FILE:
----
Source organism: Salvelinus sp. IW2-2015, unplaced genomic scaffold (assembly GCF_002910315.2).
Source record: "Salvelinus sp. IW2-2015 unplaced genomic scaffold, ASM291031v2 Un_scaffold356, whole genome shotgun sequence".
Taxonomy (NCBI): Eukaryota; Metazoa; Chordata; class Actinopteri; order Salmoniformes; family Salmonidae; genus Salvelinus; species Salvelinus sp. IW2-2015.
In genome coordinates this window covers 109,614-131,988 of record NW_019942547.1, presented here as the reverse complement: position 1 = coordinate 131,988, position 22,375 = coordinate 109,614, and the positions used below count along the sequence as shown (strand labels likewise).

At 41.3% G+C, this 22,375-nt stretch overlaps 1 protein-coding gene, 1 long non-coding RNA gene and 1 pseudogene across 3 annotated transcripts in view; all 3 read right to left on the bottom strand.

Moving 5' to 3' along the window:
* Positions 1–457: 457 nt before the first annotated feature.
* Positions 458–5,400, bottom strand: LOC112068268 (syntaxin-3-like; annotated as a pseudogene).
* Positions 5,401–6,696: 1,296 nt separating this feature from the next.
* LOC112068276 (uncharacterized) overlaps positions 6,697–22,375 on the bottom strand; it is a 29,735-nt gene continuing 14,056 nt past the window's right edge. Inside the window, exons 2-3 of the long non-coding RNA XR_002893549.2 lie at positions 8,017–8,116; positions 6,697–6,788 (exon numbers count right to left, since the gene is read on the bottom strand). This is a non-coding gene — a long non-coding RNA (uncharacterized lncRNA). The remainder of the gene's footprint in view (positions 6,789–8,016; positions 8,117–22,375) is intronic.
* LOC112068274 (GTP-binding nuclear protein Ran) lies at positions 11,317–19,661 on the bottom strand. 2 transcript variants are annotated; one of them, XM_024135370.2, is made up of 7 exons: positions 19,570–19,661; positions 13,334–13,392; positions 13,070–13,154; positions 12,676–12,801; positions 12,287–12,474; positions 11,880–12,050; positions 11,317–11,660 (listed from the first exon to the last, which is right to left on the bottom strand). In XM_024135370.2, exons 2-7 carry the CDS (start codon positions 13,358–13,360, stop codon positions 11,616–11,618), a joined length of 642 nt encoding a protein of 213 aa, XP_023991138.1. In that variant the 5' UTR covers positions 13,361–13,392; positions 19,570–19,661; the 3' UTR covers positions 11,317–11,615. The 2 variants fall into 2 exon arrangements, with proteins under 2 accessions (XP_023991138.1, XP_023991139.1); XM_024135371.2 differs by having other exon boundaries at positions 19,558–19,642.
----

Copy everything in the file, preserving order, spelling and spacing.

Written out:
Source organism: Salvelinus sp. IW2-2015, unplaced genomic scaffold (assembly GCF_002910315.2).
Source record: "Salvelinus sp. IW2-2015 unplaced genomic scaffold, ASM291031v2 Un_scaffold356, whole genome shotgun sequence".
Taxonomy (NCBI): Eukaryota; Metazoa; Chordata; class Actinopteri; order Salmoniformes; family Salmonidae; genus Salvelinus; species Salvelinus sp. IW2-2015.
In genome coordinates this window covers 109,614-131,988 of record NW_019942547.1, presented here as the reverse complement: position 1 = coordinate 131,988, position 22,375 = coordinate 109,614, and the positions used below count along the sequence as shown (strand labels likewise).

At 41.3% G+C, this 22,375-nt stretch overlaps 1 protein-coding gene, 1 long non-coding RNA gene and 1 pseudogene across 3 annotated transcripts in view; all 3 read right to left on the bottom strand.

Moving 5' to 3' along the window:
* Positions 1–457: 457 nt before the first annotated feature.
* Positions 458–5,400, bottom strand: LOC112068268 (syntaxin-3-like; annotated as a pseudogene).
* Positions 5,401–6,696: 1,296 nt separating this feature from the next.
* LOC112068276 (uncharacterized) overlaps positions 6,697–22,375 on the bottom strand; it is a 29,735-nt gene continuing 14,056 nt past the window's right edge. Inside the window, exons 2-3 of the long non-coding RNA XR_002893549.2 lie at positions 8,017–8,116; positions 6,697–6,788 (exon numbers count right to left, since the gene is read on the bottom strand). This is a non-coding gene — a long non-coding RNA (uncharacterized lncRNA). The remainder of the gene's footprint in view (positions 6,789–8,016; positions 8,117–22,375) is intronic.
* LOC112068274 (GTP-binding nuclear protein Ran) lies at positions 11,317–19,661 on the bottom strand. 2 transcript variants are annotated; one of them, XM_024135370.2, is made up of 7 exons: positions 19,570–19,661; positions 13,334–13,392; positions 13,070–13,154; positions 12,676–12,801; positions 12,287–12,474; positions 11,880–12,050; positions 11,317–11,660 (listed from the first exon to the last, which is right to left on the bottom strand). In XM_024135370.2, exons 2-7 carry the CDS (start codon positions 13,358–13,360, stop codon positions 11,616–11,618), a joined length of 642 nt encoding a protein of 213 aa, XP_023991138.1. In that variant the 5' UTR covers positions 13,361–13,392; positions 19,570–19,661; the 3' UTR covers positions 11,317–11,615. The 2 variants fall into 2 exon arrangements, with proteins under 2 accessions (XP_023991138.1, XP_023991139.1); XM_024135371.2 differs by having other exon boundaries at positions 19,558–19,642.